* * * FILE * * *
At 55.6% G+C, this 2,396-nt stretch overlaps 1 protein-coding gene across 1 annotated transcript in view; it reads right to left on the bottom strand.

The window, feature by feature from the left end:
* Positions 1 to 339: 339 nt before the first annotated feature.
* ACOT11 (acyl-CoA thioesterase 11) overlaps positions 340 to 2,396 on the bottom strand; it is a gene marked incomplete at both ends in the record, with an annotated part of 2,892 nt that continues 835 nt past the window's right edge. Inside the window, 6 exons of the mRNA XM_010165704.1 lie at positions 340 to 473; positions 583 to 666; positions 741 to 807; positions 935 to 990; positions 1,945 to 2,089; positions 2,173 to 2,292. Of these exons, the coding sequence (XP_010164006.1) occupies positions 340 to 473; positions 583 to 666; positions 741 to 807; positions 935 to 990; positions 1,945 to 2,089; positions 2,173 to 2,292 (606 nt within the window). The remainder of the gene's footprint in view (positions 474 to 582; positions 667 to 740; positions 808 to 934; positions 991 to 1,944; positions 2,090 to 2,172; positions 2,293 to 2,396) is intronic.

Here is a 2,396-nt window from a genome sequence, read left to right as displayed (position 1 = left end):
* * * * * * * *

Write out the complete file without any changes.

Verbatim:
At 55.6% G+C, this 2,396-nt stretch overlaps 1 protein-coding gene across 1 annotated transcript in view; it reads right to left on the bottom strand.

The window, feature by feature from the left end:
* Positions 1 to 339: 339 nt before the first annotated feature.
* ACOT11 (acyl-CoA thioesterase 11) overlaps positions 340 to 2,396 on the bottom strand; it is a gene marked incomplete at both ends in the record, with an annotated part of 2,892 nt that continues 835 nt past the window's right edge. Inside the window, 6 exons of the mRNA XM_010165704.1 lie at positions 340 to 473; positions 583 to 666; positions 741 to 807; positions 935 to 990; positions 1,945 to 2,089; positions 2,173 to 2,292. Of these exons, the coding sequence (XP_010164006.1) occupies positions 340 to 473; positions 583 to 666; positions 741 to 807; positions 935 to 990; positions 1,945 to 2,089; positions 2,173 to 2,292 (606 nt within the window). The remainder of the gene's footprint in view (positions 474 to 582; positions 667 to 740; positions 808 to 934; positions 991 to 1,944; positions 2,090 to 2,172; positions 2,293 to 2,396) is intronic.

Here is a 2,396-nt window from a genome sequence, read left to right as displayed (position 1 = left end):